China’s C919 jet maker says annual production will reach 150 in 5 years, as total orders top 1,200
- First domestically made passenger jet will be fast-tracked to grab market share, vows Commercial Aviation Corporation of China
- But deliveries of the C919 could be affected by Western restrictions on China’s access to foreign technology
The designer of China’s first home-grown narrow-body passenger jet anticipates reaching an annual manufacturing capacity of 150 aircraft within five years, and it is also accelerating the development of the widebody CR929.
The Shanghai-based airline ordered four of the aircraft in May at a cost of US$99 million each, with Comac saying it would deliver the rest of the orders within the following two years.
“The first orders are from China Eastern Airlines, and at present, a number of carriers are vying for our planes,” said Zhang Yujin, deputy general manager of the plane’s maker, the state-owned Commercial Aviation Corporation of China (Comac), in an interview with Shanghai-based media outlet Paper.cn on Thursday.
Zhang said the aircraft’s production will certainly be fast-tracked to grab a piece of the market share. In the next five years, the annual production capacity is planned to reach at least 150, and Comac said it has received more than 1,200 orders for the jet.
“We estimate that the [manufacturing] capacity for the C919 will reach 150 within five years, or even more. It is also a self-challenging duration for us,” Zhang added. “The domestic large-aircraft business will transform from comprehensive development to industrialisation.”
The single-aisle C919 aircraft, seen as a rival to Boeing’s 737 and Airbus’ A320, had received 1,035 orders from 32 customers by the end of 2022, according to the Shanghai Science and Technology Progress Report released on Tuesday by the Science and Technology Commission of Shanghai Municipality.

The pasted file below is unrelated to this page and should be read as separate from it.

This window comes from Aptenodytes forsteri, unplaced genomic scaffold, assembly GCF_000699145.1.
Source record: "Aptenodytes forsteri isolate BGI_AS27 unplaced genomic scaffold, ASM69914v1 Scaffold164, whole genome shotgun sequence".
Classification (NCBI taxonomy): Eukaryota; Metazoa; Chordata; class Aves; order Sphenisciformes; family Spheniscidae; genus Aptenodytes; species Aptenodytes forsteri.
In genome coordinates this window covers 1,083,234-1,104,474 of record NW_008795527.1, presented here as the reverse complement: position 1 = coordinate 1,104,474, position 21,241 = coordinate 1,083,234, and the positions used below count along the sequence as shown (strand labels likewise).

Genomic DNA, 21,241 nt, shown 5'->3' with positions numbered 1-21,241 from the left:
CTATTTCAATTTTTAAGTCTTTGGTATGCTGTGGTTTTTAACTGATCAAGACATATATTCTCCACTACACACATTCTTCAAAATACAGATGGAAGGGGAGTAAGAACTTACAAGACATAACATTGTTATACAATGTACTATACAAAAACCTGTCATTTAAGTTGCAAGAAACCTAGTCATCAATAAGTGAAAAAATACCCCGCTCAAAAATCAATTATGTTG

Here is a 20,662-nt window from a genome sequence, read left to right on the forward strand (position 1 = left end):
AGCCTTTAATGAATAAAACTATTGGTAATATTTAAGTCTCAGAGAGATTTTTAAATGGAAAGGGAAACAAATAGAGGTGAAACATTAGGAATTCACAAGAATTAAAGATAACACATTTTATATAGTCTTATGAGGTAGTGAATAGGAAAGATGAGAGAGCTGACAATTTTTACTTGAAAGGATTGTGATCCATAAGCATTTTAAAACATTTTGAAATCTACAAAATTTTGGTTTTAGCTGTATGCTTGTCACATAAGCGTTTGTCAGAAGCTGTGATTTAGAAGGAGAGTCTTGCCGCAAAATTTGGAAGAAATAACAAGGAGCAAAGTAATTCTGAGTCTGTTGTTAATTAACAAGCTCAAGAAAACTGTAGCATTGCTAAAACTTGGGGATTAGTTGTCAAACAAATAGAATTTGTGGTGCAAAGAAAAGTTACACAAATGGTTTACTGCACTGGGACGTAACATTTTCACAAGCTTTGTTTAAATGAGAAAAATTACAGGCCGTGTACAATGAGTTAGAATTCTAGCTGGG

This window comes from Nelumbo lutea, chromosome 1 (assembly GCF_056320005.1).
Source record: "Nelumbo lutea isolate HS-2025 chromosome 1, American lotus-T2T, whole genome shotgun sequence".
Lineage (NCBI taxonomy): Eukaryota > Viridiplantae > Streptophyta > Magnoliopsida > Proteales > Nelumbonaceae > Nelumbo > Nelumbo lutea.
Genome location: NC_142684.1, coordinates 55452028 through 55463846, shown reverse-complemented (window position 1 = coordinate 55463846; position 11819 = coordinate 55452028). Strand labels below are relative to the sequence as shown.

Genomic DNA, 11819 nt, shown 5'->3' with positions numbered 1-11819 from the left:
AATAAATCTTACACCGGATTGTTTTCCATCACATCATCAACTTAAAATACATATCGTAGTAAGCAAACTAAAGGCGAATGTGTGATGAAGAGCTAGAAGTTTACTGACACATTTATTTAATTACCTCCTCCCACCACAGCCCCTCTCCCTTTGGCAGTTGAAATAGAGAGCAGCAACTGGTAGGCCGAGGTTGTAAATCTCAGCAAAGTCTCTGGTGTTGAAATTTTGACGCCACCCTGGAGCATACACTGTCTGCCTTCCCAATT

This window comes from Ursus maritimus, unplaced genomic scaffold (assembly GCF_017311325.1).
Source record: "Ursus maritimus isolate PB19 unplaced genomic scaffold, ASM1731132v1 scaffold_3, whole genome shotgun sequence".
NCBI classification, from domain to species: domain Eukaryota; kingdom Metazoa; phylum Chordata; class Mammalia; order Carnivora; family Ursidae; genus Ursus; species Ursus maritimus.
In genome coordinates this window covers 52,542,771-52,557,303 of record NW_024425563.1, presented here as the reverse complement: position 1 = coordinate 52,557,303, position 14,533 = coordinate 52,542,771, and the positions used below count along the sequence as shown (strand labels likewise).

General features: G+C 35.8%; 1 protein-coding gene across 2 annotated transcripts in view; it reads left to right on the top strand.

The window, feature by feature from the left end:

The report also revealed that the development of the CR929 passenger jet has been accelerated. It has completed the first round of requirement verifications, with the verification rates for the first aircraft-level and system-level requirements reaching 98 per cent.
Comac delivered the first C919 jet to China Eastern Airlines in Shanghai in December, showing off the narrow-body passenger plane with a 15-minute flight that marked a milestone in the country’s aviation ambitions.
The home-grown commercial jet is expected to meet the rest of the requirements by this spring, after which it will be put into commercial operation, according to Xinhua.
China has high hopes that it will be able to gradually reduce its reliance on foreign technology and parts for the C919, amid strained and deteriorating ties with Western countries.
Most of C919’s key parts are currently imported from overseas manufacturers, including the engine, avionics, control systems, communications and landing gear.
Given that China’s advanced technology industry has been significantly affected by soured relations with the US, deliveries of the C919 could face complications.
Washington has been placing more export restrictions on China’s aviation sector, with US lawmakers saying they are deeply concerned about the country’s military-civil fusion strategy that aims to modernise the defence force by integrating civilian research and the commercial sector with military-industrial players.